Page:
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/Documentation/fujitsu/frv/atomic-ops.txt

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  1			       =====================================
  2			       FUJITSU FR-V KERNEL ATOMIC OPERATIONS
  3			       =====================================
  4
  5On the FR-V CPUs, there is only one atomic Read-Modify-Write operation: the SWAP/SWAPI
  6instruction. Unfortunately, this alone can't be used to implement the following operations:
  7
  8 (*) Atomic add to memory
  9
 10 (*) Atomic subtract from memory
 11
 12 (*) Atomic bit modification (set, clear or invert)
 13
 14 (*) Atomic compare and exchange
 15
 16On such CPUs, the standard way of emulating such operations in uniprocessor mode is to disable
 17interrupts, but on the FR-V CPUs, modifying the PSR takes a lot of clock cycles, and it has to be
 18done twice. This means the CPU runs for a relatively long time with interrupts disabled,
 19potentially having a great effect on interrupt latency.
 20
 21
 22=============
 23NEW ALGORITHM
 24=============
 25
 26To get around this, the following algorithm has been implemented. It operates in a way similar to
 27the LL/SC instruction pairs supported on a number of platforms.
 28
 29 (*) The CCCR.CC3 register is reserved within the kernel to act as an atomic modify abort flag.
 30
 31 (*) In the exception prologues run on kernel->kernel entry, CCCR.CC3 is set to 0 (Undefined
 32     state).
 33
 34 (*) All atomic operations can then be broken down into the following algorithm:
 35
 36     (1) Set ICC3.Z to true and set CC3 to True (ORCC/CKEQ/ORCR).
 37
 38     (2) Load the value currently in the memory to be modified into a register.
 39
 40     (3) Make changes to the value.
 41
 42     (4) If CC3 is still True, simultaneously and atomically (by VLIW packing):
 43
 44	 (a) Store the modified value back to memory.
 45
 46	 (b) Set ICC3.Z to false (CORCC on GR29 is sufficient for this - GR29 holds the current
 47	     task pointer in the kernel, and so is guaranteed to be non-zero).
 48
 49     (5) If ICC3.Z is still true, go back to step (1).
 50
 51This works in a non-SMP environment because any interrupt or other exception that happens between
 52steps (1) and (4) will set CC3 to the Undefined, thus aborting the store in (4a), and causing the
 53condition in ICC3 to remain with the Z flag set, thus causing step (5) to loop back to step (1).
 54
 55
 56This algorithm suffers from two problems:
 57
 58 (1) The condition CCCR.CC3 is cleared unconditionally by an exception, irrespective of whether or
 59     not any changes were made to the target memory location during that exception.
 60
 61 (2) The branch from step (5) back to step (1) may have to happen more than once until the store
 62     manages to take place. In theory, this loop could cycle forever because there are too many
 63     interrupts coming in, but it's unlikely.
 64
 65
 66=======
 67EXAMPLE
 68=======
 69
 70Taking an example from include/asm-frv/atomic.h:
 71
 72	static inline int atomic_add_return(int i, atomic_t *v)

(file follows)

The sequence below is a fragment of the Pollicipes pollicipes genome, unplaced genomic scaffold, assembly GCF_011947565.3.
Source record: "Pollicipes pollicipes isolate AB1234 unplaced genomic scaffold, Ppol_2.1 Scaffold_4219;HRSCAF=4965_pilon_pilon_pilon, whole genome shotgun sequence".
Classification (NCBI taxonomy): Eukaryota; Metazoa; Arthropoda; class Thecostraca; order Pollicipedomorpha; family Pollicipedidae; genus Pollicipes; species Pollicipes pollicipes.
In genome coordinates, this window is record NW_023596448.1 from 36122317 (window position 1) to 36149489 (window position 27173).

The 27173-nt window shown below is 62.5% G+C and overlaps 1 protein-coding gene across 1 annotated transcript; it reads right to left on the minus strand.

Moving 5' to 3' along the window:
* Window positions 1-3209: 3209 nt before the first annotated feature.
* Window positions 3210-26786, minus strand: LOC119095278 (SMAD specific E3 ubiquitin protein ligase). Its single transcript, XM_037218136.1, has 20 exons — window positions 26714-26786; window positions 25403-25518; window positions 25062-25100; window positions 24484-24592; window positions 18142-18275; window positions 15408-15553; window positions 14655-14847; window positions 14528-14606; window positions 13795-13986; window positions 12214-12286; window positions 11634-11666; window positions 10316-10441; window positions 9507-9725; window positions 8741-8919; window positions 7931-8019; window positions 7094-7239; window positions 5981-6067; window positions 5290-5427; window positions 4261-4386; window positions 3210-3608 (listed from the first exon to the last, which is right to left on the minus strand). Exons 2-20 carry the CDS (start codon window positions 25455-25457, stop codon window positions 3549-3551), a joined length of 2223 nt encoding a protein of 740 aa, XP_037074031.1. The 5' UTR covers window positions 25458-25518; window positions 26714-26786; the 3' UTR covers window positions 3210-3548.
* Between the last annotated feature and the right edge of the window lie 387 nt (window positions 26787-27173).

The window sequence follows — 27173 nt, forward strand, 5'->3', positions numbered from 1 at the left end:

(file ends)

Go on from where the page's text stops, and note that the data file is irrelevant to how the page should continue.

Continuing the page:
73	{
 74		unsigned long val;
 75
 76		asm("0:						\n"
 77
 78It starts by setting ICC3.Z to true for later use, and also transforming that into CC3 being in the
 79True state.
 80
 81		    "	orcc		gr0,gr0,gr0,icc3	\n"	<-- (1)
 82		    "	ckeq		icc3,cc7		\n"	<-- (1)
 83
 84Then it does the load. Note that the final phase of step (1) is done at the same time as the
 85load. The VLIW packing ensures they are done simultaneously. The ".p" on the load must not be
 86removed without swapping the order of these two instructions.
 87
 88		    "	ld.p		%M0,%1			\n"	<-- (2)
 89		    "	orcr		cc7,cc7,cc3		\n"	<-- (1)
 90
 91Then the proposed modification is generated. Note that the old value can be retained if required
 92(such as in test_and_set_bit()).
 93
 94		    "	add%I2		%1,%2,%1		\n"	<-- (3)
 95
 96Then it attempts to store the value back, contingent on no exception having cleared CC3 since it
 97was set to True.
 98
 99		    "	cst.p		%1,%M0		,cc3,#1	\n"	<-- (4a)
100
101It simultaneously records the success or failure of the store in ICC3.Z.
102
103		    "	corcc		gr29,gr29,gr0	,cc3,#1	\n"	<-- (4b)
104
105Such that the branch can then be taken if the operation was aborted.
106
107		    "	beq		icc3,#0,0b		\n"	<-- (5)
108		    : "+U"(v->counter), "=&r"(val)
109		    : "NPr"(i)
110		    : "memory", "cc7", "cc3", "icc3"
111		    );
112
113		return val;
114	}
115
116
117=============
118CONFIGURATION
119=============
120
121The atomic ops implementation can be made inline or out-of-line by changing the
122CONFIG_FRV_OUTOFLINE_ATOMIC_OPS configuration variable. Making it out-of-line has a number of
123advantages:
124
125 - The resulting kernel image may be smaller
126 - Debugging is easier as atomic ops can just be stepped over and they can be breakpointed
127
128Keeping it inline also has a number of advantages:
129
130 - The resulting kernel may be Faster
131   - no out-of-line function calls need to be made
132   - the compiler doesn't have half its registers clobbered by making a call
133
134The out-of-line implementations live in arch/frv/lib/atomic-ops.S.